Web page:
At the last minute, the Chrysler Sebring and the Dodge Avenger were saved from being discontinued. Last Friday, Chrysler discussed its five-year business plan, which effectively takes back a decision to halt production of these two models. Insiders say that the company changed its mind because proper Fiat replacements for the two sedans are still two years away.
It appears Chrysler is considering keeping the two models in production until 2012. It becomes highly likely then that the Sterling Heights facility, also set for shutdown by late 2010, may operate until 2012.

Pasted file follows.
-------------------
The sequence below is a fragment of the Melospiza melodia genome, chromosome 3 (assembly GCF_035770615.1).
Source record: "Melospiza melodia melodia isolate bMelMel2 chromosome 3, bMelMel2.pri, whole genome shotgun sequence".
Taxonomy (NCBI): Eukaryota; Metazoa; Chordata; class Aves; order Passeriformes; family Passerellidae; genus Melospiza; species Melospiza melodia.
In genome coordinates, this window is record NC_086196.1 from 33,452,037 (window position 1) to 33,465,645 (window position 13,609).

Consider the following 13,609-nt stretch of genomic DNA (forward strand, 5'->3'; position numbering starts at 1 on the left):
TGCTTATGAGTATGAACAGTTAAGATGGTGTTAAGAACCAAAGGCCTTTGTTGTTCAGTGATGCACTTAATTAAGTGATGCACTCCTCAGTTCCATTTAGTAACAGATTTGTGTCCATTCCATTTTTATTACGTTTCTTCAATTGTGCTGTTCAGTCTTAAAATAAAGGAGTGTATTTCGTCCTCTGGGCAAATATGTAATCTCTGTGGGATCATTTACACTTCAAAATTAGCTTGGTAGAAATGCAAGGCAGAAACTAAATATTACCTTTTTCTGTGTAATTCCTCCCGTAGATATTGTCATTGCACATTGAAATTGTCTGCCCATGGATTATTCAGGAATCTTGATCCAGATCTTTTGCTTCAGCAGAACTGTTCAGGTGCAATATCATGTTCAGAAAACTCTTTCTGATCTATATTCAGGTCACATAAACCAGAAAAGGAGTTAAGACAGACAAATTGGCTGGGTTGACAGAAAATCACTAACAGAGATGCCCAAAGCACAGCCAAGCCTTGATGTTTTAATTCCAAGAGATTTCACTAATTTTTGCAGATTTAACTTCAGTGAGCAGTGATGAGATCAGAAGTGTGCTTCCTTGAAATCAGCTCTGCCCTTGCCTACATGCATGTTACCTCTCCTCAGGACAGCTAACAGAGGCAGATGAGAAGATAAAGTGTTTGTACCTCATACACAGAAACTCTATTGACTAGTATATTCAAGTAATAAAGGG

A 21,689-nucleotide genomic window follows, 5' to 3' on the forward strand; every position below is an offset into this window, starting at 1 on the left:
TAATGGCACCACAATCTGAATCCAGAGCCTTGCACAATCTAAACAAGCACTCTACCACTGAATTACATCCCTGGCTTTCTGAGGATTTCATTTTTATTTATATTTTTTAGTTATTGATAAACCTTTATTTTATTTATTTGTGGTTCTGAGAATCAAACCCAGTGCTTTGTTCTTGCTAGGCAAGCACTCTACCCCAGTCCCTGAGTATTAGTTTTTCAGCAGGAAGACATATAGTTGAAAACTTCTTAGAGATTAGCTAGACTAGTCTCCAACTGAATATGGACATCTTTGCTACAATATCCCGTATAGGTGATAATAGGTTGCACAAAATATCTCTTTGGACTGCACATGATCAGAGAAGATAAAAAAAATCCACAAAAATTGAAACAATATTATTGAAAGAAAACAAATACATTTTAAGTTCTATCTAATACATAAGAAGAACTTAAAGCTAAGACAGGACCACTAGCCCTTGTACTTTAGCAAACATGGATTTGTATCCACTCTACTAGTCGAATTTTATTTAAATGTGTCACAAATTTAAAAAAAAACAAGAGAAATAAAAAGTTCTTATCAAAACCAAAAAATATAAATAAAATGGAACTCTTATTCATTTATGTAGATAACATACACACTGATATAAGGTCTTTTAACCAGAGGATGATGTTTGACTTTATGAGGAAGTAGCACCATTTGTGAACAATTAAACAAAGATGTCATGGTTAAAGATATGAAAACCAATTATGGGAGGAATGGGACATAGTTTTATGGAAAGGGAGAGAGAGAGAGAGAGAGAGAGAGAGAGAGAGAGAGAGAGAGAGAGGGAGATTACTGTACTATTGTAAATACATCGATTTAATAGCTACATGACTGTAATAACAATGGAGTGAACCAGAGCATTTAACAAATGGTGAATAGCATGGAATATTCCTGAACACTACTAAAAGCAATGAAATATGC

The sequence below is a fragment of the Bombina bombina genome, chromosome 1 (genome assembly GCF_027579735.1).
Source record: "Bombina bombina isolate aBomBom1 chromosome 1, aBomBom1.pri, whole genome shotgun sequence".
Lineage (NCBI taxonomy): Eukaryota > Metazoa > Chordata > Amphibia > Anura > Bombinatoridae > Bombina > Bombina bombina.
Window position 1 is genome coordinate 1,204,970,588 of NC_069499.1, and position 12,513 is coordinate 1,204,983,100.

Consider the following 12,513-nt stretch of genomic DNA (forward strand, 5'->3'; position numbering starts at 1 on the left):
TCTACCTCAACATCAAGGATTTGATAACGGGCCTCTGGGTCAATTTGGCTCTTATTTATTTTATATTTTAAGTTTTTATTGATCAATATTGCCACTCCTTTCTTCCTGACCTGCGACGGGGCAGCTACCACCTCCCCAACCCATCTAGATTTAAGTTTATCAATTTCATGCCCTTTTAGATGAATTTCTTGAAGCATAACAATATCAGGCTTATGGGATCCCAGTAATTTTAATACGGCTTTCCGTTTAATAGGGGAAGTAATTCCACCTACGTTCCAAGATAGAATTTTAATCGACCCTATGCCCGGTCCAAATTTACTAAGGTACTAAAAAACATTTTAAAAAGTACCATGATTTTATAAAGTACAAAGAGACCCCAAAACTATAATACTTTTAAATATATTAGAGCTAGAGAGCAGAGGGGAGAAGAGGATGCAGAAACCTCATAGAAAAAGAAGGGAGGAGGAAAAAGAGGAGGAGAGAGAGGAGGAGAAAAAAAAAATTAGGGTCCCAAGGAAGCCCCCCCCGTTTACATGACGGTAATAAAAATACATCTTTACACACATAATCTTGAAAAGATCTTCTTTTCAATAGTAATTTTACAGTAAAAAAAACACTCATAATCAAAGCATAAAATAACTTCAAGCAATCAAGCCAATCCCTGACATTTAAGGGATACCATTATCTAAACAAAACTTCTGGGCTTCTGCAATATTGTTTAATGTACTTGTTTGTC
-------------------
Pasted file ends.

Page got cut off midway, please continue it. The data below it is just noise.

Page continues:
It's definitely good news for the Sterling workers, who were protesting the planned closure over the weekend. It shouldn't come as a surprise that these two models have had disappointing sales.
The Toyota Camry, the segment leader, sold 238,612 units in August while the Sebring and Avenger together totaled 40,452 units sold.
The poor performance had led Chrysler's former owner, Cerberus Capital Management, to plan to replace them. When the company entered bankruptcy this year, their plans were put on hold.
In Frankfurt, Chrysler's new CEO, Sergio Marchionne said that he was surprised by how little progress had been done in the past 2 years.
Details of the five-year plan will be announced in November. Reportedly, Chrysler will revive its lineup, launch five new models as well as newer generations of the existing ones. [via autonews]